Nishi Padma This Bengali film is directed by Aravinda Mukherjee and is an adaptation of the short story named ‘Hinger Kochuri' written by renowned writer Bibhutibhushan Bandopadhyay. The film starred the superstar of that era, Uttam Kumar and the much-talented actress, Sabitri Chatterjee. The music of the movie by Nachiketa Ghosh was a notable one and bagged several awards for it. It was later remade in Hindi by Shakti Shamanta as "Amar Prem". Well, the remake needs no introduction in the minds of Hindi film lovers as it is one of those classic Hindi films starring yesteryear superstar Rajesh Khanna.
The first chapter begins with Drishya meeting Palpasa, an American- Nepali concealing a dream of making a documentary in Goa. They both leave without exchange of their contact number. But the sparks between them are shared. Palpasa’s eyes description as fresh, juicy was in the first meeting of them. Later Drishya writes a letter to Palpasa along her grandma, saying “The happiest day of my life is when I saw you dancing.
After this controversial statement some conservative Indians try to kill him but he is saved. Later on, reactionary Hindus threaten to kill him if he supports the Pakistan-India friendship. Also the movie shows the unbearable and severe conditions of Pakistani prisoners who are arrested due to taking the name of Pakistan. Overall, the movie presents a wish for peace on both sides of the borders and highlights that few miscreants within India want
Another concern raised from the video is the notion that bhangra has turned into a commodity, having moved far beyond its original location. However, it should not be dismissed that this could actually be a folk revival and cultivation of modern music, making it a hybrid. Bollywood has become transnational, and the film as a whole represents a level of globalization. The song “Pretty Woman” is a good example of Bollywood cinema that has not repelled influences of the West, not resented them, but embraced and included them. This is how bhangra appeals to a diverse audience, not confining it to one culture.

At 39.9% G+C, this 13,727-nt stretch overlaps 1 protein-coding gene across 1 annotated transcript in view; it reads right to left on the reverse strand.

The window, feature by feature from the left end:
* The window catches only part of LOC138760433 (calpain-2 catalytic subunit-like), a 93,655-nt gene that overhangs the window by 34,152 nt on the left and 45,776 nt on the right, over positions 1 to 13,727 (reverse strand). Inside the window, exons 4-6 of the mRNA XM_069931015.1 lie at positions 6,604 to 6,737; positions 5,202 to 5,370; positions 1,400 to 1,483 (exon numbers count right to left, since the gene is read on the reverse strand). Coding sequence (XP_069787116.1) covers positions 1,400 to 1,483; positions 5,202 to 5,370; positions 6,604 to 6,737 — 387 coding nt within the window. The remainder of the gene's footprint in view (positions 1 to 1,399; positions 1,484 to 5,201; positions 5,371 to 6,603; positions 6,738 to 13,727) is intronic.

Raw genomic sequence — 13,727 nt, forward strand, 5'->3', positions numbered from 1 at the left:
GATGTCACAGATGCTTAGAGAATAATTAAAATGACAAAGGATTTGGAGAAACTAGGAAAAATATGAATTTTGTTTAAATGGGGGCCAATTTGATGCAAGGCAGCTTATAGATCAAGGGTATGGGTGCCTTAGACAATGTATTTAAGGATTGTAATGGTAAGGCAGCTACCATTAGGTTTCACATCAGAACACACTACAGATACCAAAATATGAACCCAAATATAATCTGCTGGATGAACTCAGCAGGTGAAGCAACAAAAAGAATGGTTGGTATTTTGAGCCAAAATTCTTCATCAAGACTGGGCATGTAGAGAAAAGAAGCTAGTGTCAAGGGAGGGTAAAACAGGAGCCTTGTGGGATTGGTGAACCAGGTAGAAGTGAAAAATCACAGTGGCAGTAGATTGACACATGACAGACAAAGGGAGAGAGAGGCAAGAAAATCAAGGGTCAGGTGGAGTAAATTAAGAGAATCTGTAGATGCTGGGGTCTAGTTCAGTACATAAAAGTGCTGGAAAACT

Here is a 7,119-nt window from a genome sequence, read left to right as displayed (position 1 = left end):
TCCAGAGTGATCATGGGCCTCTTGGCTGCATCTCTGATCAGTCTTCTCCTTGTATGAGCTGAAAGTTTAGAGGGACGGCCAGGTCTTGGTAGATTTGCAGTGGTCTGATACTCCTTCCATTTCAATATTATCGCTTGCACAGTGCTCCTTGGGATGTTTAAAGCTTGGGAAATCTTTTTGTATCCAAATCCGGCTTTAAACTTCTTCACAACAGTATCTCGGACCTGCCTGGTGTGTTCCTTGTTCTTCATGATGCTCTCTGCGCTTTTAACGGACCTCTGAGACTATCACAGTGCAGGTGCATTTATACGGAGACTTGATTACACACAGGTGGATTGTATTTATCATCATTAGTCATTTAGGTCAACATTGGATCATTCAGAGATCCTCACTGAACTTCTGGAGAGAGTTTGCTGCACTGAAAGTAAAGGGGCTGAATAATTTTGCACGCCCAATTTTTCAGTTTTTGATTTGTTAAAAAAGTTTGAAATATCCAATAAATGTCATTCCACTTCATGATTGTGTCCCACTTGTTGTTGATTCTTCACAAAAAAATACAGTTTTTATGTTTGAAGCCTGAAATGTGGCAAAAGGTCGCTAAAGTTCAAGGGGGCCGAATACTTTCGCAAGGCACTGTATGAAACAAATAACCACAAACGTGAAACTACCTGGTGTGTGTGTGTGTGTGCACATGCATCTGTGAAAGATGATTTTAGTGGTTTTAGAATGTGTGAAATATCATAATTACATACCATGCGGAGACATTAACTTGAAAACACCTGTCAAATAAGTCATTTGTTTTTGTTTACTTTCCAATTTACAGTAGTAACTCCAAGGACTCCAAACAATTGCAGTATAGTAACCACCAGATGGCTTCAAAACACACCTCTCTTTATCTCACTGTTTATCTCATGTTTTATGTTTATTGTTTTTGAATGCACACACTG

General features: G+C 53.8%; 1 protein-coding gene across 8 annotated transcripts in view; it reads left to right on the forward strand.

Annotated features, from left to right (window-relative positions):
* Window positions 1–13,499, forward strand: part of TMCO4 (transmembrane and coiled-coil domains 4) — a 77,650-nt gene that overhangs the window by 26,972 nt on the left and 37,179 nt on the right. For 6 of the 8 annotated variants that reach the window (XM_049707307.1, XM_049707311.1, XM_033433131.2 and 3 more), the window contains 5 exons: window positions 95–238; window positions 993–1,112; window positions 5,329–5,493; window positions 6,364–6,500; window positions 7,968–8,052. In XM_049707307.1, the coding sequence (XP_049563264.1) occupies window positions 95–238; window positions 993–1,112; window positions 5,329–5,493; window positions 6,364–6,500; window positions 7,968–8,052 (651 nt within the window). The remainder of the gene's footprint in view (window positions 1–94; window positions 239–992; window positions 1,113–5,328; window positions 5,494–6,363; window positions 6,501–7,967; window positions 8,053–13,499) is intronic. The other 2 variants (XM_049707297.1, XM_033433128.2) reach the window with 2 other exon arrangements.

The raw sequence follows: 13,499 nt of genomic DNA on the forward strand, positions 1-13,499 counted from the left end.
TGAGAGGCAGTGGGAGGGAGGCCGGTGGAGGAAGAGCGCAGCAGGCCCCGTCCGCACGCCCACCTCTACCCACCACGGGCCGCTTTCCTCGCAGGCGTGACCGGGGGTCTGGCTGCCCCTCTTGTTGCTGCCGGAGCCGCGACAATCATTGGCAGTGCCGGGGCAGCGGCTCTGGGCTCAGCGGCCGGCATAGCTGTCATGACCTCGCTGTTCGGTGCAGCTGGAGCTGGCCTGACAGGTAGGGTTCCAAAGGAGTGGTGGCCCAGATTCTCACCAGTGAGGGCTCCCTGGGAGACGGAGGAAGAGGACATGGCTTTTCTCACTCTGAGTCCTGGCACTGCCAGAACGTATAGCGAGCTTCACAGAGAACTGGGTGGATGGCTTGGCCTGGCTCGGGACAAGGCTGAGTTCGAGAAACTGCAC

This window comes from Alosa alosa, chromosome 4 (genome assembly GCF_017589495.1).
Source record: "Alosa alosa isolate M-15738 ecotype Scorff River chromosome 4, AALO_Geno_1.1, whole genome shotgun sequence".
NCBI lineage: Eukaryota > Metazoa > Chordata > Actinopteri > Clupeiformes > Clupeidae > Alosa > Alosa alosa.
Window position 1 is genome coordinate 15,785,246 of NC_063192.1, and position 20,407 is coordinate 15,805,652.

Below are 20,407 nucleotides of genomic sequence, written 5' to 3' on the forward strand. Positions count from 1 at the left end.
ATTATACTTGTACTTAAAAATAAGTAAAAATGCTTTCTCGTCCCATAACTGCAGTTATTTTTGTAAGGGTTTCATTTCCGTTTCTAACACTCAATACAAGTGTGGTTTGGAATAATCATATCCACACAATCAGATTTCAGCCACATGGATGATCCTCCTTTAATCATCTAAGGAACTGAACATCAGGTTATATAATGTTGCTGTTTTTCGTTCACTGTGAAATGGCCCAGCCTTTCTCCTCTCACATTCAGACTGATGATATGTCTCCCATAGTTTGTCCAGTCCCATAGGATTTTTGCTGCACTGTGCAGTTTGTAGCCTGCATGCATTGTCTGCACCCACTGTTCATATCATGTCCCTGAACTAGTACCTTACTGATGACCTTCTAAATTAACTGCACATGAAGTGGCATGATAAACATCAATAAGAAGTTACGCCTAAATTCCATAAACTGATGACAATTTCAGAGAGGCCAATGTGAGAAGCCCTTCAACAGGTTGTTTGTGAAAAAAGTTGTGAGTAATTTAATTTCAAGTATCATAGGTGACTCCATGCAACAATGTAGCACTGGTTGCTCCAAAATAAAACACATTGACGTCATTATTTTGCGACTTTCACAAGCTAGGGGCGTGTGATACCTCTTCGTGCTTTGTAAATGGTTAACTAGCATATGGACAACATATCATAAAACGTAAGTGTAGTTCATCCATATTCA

In order to understand this representation of women, one must first know the history and general themes prevalent in the Bollywood film industry, as well as the role of women in traditional Indian culture, and how both the traditional and unconventional Indian women are portrayed in films. Talking specifically about movies that centred on women, most early Indian films in the pre-independence era explored traditional culture, folk culture and mythology. These would employ foreign actresses because Indian women were hesitant to expose themselves to the camera. Though women were ubiquitous in popular cinema, they were inevitably denied depth or dimension. This could be attributed to the fact that the audience was pre dominantly male and so were the filmmakers and technicians.